Sometimes called by their nickname, "butcher bird"—although I've never been one to call them that—few birds in Minnesota are as rarely seen or understood as shrikes are. A bird of interesting, albeit implausible, habits, their appearance, peaceful-seeming dispositions, and anatomical features bespeaks of the songbird they are rather than the raptor they behave like.
Before I begin, I want to thank each and every one of you for taking time out of your busy day to read my "wildlife weekly." Over the years it has been a great privilege of mine to spend a couple of hours each week to write about a topic, observation, or experience that I hope you'll enjoy.
I recently spent some time inside a ground blind hunting deer in northwest Minnesota, mainly to escape subzero wind-chill factors and blowing snow. The other reason was to hunt in the open landscape where concealment was critical if I were to go unnoticed by deer either nearby or far away.
There are only a few species of wild birds that garner the attention and admiration as those wild birds that are colored red or blue. Think of the scarlet tanager, or the eastern bluebird. Both species are brilliantly plumaged and a joy to observe in nature.
With wildlife viewing, being in the right place at the right time (along with a lot of luck!) is often what spells the difference between observing something unique and missing it altogether.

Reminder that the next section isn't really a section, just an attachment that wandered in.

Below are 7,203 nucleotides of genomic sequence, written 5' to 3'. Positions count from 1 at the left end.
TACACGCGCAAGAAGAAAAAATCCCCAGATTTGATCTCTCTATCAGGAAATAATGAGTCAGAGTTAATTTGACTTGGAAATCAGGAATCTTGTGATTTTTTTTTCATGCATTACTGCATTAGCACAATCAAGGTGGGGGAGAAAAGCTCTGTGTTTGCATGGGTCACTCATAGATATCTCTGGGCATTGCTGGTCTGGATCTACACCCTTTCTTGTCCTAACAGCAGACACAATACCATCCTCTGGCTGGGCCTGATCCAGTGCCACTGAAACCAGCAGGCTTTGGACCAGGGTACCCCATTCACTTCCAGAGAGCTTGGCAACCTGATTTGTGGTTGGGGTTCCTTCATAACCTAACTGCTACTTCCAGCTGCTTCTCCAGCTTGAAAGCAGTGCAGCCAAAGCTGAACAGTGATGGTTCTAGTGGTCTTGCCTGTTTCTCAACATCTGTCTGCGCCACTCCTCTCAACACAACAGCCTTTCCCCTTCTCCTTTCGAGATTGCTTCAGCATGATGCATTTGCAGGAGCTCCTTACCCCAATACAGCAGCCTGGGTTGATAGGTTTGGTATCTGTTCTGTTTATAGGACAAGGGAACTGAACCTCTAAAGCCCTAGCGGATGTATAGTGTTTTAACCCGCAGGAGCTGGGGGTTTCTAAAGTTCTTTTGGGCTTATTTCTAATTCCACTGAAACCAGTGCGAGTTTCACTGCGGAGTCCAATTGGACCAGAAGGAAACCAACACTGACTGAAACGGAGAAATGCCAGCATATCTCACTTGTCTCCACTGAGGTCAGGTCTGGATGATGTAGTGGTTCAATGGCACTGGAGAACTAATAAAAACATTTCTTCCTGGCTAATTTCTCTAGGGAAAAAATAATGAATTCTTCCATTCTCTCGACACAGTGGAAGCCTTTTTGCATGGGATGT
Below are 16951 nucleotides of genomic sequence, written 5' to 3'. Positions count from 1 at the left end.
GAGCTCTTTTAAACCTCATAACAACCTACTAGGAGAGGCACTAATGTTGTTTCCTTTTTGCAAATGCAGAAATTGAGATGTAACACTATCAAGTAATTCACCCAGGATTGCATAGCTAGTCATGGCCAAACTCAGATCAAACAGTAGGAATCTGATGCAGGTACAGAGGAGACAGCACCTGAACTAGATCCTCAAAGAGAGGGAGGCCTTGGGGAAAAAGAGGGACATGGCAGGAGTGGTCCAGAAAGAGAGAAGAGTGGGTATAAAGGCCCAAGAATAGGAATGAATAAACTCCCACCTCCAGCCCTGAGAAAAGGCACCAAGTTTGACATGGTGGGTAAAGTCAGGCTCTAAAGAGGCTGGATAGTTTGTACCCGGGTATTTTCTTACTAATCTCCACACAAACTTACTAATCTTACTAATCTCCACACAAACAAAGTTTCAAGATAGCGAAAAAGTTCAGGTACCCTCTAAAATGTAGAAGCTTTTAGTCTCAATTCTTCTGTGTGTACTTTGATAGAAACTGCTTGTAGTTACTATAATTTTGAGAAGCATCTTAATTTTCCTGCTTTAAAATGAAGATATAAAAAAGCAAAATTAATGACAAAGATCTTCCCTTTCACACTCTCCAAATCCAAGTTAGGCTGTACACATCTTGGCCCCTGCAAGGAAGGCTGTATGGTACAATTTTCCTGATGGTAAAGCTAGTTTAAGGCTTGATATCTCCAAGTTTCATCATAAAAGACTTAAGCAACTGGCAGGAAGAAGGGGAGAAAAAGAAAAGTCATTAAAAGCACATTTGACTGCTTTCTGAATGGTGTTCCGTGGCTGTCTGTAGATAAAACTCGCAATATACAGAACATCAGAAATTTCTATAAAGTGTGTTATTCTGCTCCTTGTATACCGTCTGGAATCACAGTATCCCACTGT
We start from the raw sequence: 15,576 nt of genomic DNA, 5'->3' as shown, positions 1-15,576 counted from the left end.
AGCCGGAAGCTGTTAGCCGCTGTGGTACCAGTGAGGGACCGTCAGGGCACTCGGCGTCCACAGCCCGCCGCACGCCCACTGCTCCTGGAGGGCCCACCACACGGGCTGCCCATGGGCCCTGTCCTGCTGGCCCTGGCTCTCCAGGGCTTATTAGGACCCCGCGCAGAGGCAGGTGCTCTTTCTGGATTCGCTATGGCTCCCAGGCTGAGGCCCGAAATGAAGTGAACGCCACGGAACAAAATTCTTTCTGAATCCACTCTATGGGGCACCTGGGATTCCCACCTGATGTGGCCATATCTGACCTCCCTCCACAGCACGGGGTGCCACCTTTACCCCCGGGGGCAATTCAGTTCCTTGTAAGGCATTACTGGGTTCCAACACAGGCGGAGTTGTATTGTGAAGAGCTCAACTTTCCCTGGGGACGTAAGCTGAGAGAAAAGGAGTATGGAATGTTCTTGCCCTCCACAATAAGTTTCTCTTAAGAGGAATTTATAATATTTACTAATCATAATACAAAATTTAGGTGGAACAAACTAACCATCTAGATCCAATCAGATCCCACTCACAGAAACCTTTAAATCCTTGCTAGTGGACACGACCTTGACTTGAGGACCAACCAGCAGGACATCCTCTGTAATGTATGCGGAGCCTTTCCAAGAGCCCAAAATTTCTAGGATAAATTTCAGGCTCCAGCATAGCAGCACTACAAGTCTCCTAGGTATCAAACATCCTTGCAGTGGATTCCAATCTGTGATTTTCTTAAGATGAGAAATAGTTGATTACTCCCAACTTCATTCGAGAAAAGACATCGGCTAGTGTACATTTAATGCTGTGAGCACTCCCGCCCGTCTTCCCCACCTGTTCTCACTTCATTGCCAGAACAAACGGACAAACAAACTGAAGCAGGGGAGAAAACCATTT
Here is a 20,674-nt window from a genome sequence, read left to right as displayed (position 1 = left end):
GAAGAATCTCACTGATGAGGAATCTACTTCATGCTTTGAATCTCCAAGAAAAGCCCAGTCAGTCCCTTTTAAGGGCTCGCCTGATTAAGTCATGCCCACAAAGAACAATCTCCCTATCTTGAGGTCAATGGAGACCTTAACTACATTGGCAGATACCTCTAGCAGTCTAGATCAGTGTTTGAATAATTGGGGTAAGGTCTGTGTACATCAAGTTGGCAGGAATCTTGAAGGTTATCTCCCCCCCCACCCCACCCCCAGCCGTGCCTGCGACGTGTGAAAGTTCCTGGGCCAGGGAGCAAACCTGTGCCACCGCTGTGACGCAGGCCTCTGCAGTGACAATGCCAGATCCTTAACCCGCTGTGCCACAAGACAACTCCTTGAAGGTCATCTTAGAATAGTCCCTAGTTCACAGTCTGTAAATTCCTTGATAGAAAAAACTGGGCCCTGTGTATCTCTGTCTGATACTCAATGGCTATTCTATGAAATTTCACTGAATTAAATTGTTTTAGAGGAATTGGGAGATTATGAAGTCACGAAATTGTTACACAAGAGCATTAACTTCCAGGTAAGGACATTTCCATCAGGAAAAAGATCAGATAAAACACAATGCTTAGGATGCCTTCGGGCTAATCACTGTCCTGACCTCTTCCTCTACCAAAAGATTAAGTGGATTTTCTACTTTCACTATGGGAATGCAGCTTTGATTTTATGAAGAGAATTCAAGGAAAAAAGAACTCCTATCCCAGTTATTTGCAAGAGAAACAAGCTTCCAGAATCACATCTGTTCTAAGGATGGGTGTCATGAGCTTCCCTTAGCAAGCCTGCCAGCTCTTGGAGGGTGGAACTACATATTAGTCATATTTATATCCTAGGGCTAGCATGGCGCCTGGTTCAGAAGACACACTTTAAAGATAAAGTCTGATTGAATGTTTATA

In a Cree Indian creation story of how cranes acquired their red crowns and long legs, a rabbit wished to go to the moon and asked many birds to help him get there, but no bird could help out. Crane eventually offered to take Rabbit to the moon, so Rabbit grasped Crane's legs and up they went. Once the pair arrived at the moon, Rabbit wanted to give a gift of thanks to Crane, so he touched Crane's head, causing it to become red. And because of Rabbit's weight, the legs of Crane became stretched. And to this day, all crane heads are red and their legs are long.
On a recent October three-day weekend at my Kittson County hunting camp, I was overwhelmed by my good fortune. The grouse hunting was very good, work was getting accomplished, and the weather was the nicest I've ever remembered — bluebird sky and warm and dry. I was in heaven. Or so I thought. After spending most of one afternoon doing various tasks such as trail clearing, brush cutting, and moving and repairing a few deer stands, it was time to return to camp, grab a quick bite to eat, and change my clothes for an evening grouse or deer hunt.
Following another long day at work this past week, staying late and leaving the office for home as the autumn sun began its rapid descent to the western horizon, I didn't think I'd have time to slip out to the woods for a last-hour ruffed grouse hunt on one of my favorite trails.
Some childhood images persist in our minds long into adulthood. Those endless summers spent doing whatever are but a blur for most of us, yet bits and pieces of those carefree years can be remembered as if they happened just yesterday. I can still see the look on the man's face. He was raking his lawn while I was pedaling my bicycle down the street of my Coon Rapids, Minnesota neighborhood two years before we moved to our Otter Tail County dairy farm. I was just eight years old.
Common, yet rarely observed, few species of Minnesota's mammals are as revered as they are feared as the American black bear. Though keeping mostly to themselves, these "black ghosts of the forest" are the most abundant and widely distributed of the three species of bears that inhabit our continent.